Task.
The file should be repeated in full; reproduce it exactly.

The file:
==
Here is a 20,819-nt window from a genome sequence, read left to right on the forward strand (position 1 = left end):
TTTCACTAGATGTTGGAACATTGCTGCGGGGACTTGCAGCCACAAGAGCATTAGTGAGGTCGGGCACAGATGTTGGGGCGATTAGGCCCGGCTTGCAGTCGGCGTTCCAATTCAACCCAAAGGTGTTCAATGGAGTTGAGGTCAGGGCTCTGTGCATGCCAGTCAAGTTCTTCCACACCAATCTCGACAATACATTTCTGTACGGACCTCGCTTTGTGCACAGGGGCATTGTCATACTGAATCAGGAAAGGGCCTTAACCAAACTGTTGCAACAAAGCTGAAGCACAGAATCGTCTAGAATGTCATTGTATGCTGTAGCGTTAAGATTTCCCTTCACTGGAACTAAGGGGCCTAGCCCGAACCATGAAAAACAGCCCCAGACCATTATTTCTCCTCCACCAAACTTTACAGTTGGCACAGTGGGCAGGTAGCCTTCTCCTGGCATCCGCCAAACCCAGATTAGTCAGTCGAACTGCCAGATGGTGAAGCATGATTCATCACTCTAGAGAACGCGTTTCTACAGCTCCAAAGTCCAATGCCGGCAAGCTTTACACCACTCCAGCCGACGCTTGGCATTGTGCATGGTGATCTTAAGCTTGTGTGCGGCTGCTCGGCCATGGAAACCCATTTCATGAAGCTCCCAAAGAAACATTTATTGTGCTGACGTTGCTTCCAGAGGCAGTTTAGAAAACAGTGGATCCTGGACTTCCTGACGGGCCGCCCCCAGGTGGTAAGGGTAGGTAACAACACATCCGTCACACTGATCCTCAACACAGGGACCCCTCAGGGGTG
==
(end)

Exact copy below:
Here is a 20,819-nt window from a genome sequence, read left to right on the forward strand (position 1 = left end):
TTTCACTAGATGTTGGAACATTGCTGCGGGGACTTGCAGCCACAAGAGCATTAGTGAGGTCGGGCACAGATGTTGGGGCGATTAGGCCCGGCTTGCAGTCGGCGTTCCAATTCAACCCAAAGGTGTTCAATGGAGTTGAGGTCAGGGCTCTGTGCATGCCAGTCAAGTTCTTCCACACCAATCTCGACAATACATTTCTGTACGGACCTCGCTTTGTGCACAGGGGCATTGTCATACTGAATCAGGAAAGGGCCTTAACCAAACTGTTGCAACAAAGCTGAAGCACAGAATCGTCTAGAATGTCATTGTATGCTGTAGCGTTAAGATTTCCCTTCACTGGAACTAAGGGGCCTAGCCCGAACCATGAAAAACAGCCCCAGACCATTATTTCTCCTCCACCAAACTTTACAGTTGGCACAGTGGGCAGGTAGCCTTCTCCTGGCATCCGCCAAACCCAGATTAGTCAGTCGAACTGCCAGATGGTGAAGCATGATTCATCACTCTAGAGAACGCGTTTCTACAGCTCCAAAGTCCAATGCCGGCAAGCTTTACACCACTCCAGCCGACGCTTGGCATTGTGCATGGTGATCTTAAGCTTGTGTGCGGCTGCTCGGCCATGGAAACCCATTTCATGAAGCTCCCAAAGAAACATTTATTGTGCTGACGTTGCTTCCAGAGGCAGTTTAGAAAACAGTGGATCCTGGACTTCCTGACGGGCCGCCCCCAGGTGGTAAGGGTAGGTAACAACACATCCGTCACACTGATCCTCAACACAGGGACCCCTCAGGGGTG